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Ash dieback in north and west Somerset

A tree in summer with two main branches. One has bright green leaves and the other has no leaves whatsoever and is just bare branches.
Tree displaying signs of ash dieback | © National Trust Images/Laurence Perry | © National Trust Images/Laurence Perry

Ash dieback is a devastating disease threatening veteran trees and woodlands across the UK.

What we're doing to tackle ash dieback disease in north and west Somerset.

The ash tree is a native British species of tree, providing around five per cent of all woodland cover in the UK.

There are an estimated 80 million ash trees in the UK, helping to shape some of our best loved landscapes. We manage 25,000 hectares (61,776 acres) of woodland and 135 landscape sites and deer parks which include thousands of veteran ash trees and several hundred ancient ash trees over 300 years old.

Chalara dieback of ash is a disease of ash trees caused by a fungus called Hymenoscyphus fraxineus. Once a tree is infected in most of the cases, the tree’s health will decline and often succumb to secondary fungal infection.

As ash trees succumb to the disease and slowly die, they can drop limbs and branches, collapse or fall.

Fyne Court and the Quantock Hills

We identified over 200 trees across the Fyne Court estate that posed a risk to visitor safety and needed felling.

We took the decision to only fell affected ash trees that are in high risk zones including along public highways, rights of way, well used paths, permissive routes and near residential areas and car parks.

After a prolonged period of closure, Five Pond Wood has now re-opened to visitors.

The countryside team will be managing the woodland regeneration post-felling through a combination of natural regeneration and planting of native broadleaf trees and shrubs to enhance its benefit for wildlife and people. The team will also seek to retain and enhance wildlife features where safe including standing and fallen deadwood. We have used this opportunity to review and upgrade the path network within the woodland.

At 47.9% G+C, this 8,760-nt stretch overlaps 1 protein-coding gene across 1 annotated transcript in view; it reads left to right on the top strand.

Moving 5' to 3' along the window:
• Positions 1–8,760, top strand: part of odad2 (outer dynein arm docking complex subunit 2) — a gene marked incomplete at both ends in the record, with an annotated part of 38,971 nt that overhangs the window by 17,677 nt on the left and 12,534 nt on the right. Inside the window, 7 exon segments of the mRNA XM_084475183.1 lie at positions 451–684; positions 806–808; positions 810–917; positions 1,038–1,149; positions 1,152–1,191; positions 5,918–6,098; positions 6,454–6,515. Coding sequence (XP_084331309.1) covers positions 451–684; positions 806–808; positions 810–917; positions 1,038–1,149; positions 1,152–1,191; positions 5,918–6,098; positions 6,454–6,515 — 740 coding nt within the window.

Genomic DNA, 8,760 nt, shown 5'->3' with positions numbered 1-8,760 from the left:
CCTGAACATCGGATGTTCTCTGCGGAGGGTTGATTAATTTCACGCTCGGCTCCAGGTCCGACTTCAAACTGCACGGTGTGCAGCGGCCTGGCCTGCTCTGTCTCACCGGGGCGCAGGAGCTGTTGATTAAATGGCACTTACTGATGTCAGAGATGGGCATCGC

Ash tree on Exmoor
Ash tree on Exmoor | © National Trust Images/Seth Jackson

Holnicote Estate

Ash dieback is widespread across the estate meaning our team of rangers have had to close or re-route several footpaths to ensure the safety of our visitors. Click on the locations below to see maps of the affected areas.

Path closures on the Holnicote estate

Eastwater path closure

Great Wood path closure

Horner Mill path closure

Horridge Wood path closure

Rey Combe and Yealse Combe path closure

Mendip Hills

This year in the Mendip Hills felling works will be taking place at King's Wood and Ebbor Gorge. King's Wood will be closed until October 2023 where we have identified 200 trees infected with ash dieback. King's Wood hosts many ash trees with veteran features, essential habitat for wildlife, so we are taking great care here to retain as much habitat whilst managing public safety.

King's Wood path closures

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A tree in summer with two main branches. One has bright green leaves and the other has no leaves whatsoever and is just bare branches.

Restoring woodlands affected by ash dieback 

Ash dieback is a fungal disease affecting the country’s native ash trees. As many as four out of five ash trees may be affected and, where the dying trees could cause a threat to human safety, we need to remove them.